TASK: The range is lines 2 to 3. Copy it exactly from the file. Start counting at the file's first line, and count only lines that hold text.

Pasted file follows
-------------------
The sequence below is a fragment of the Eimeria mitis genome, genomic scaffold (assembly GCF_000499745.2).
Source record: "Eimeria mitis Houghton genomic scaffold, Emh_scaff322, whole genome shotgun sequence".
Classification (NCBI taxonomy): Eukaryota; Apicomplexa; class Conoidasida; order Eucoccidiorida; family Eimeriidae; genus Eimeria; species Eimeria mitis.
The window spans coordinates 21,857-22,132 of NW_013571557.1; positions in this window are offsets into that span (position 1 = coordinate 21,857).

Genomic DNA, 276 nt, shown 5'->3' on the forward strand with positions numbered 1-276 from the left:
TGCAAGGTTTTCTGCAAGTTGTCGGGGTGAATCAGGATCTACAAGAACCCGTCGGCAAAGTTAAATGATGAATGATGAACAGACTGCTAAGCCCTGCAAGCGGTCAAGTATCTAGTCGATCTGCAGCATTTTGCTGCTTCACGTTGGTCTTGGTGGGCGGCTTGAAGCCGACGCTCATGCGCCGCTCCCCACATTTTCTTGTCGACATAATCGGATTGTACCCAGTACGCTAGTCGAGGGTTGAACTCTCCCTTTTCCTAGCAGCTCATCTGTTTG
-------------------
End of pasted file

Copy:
Source record: "Eimeria mitis Houghton genomic scaffold, Emh_scaff322, whole genome shotgun sequence".
Classification (NCBI taxonomy): Eukaryota; Apicomplexa; class Conoidasida; order Eucoccidiorida; family Eimeriidae; genus Eimeria; species Eimeria mitis.